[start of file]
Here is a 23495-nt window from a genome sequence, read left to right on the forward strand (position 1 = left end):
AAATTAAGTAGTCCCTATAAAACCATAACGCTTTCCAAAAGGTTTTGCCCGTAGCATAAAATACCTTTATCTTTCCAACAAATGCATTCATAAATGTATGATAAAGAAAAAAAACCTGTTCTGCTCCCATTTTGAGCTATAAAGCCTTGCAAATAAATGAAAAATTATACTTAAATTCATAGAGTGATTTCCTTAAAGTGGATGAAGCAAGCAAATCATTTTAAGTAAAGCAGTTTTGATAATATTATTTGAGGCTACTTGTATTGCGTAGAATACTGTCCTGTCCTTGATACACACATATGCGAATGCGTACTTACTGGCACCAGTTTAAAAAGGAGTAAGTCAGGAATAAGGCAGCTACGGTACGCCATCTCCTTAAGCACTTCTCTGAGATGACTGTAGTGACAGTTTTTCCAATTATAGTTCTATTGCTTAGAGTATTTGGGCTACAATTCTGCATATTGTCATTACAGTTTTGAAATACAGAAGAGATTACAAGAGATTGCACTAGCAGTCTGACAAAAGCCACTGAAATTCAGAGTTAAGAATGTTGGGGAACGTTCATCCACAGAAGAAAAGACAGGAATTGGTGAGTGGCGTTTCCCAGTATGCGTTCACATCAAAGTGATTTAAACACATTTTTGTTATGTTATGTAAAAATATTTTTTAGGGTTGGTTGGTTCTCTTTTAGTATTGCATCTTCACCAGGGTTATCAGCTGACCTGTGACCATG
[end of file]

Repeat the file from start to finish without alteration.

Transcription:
Here is a 23495-nt window from a genome sequence, read left to right on the forward strand (position 1 = left end):
AAATTAAGTAGTCCCTATAAAACCATAACGCTTTCCAAAAGGTTTTGCCCGTAGCATAAAATACCTTTATCTTTCCAACAAATGCATTCATAAATGTATGATAAAGAAAAAAAACCTGTTCTGCTCCCATTTTGAGCTATAAAGCCTTGCAAATAAATGAAAAATTATACTTAAATTCATAGAGTGATTTCCTTAAAGTGGATGAAGCAAGCAAATCATTTTAAGTAAAGCAGTTTTGATAATATTATTTGAGGCTACTTGTATTGCGTAGAATACTGTCCTGTCCTTGATACACACATATGCGAATGCGTACTTACTGGCACCAGTTTAAAAAGGAGTAAGTCAGGAATAAGGCAGCTACGGTACGCCATCTCCTTAAGCACTTCTCTGAGATGACTGTAGTGACAGTTTTTCCAATTATAGTTCTATTGCTTAGAGTATTTGGGCTACAATTCTGCATATTGTCATTACAGTTTTGAAATACAGAAGAGATTACAAGAGATTGCACTAGCAGTCTGACAAAAGCCACTGAAATTCAGAGTTAAGAATGTTGGGGAACGTTCATCCACAGAAGAAAAGACAGGAATTGGTGAGTGGCGTTTCCCAGTATGCGTTCACATCAAAGTGATTTAAACACATTTTTGTTATGTTATGTAAAAATATTTTTTAGGGTTGGTTGGTTCTCTTTTAGTATTGCATCTTCACCAGGGTTATCAGCTGACCTGTGACCATG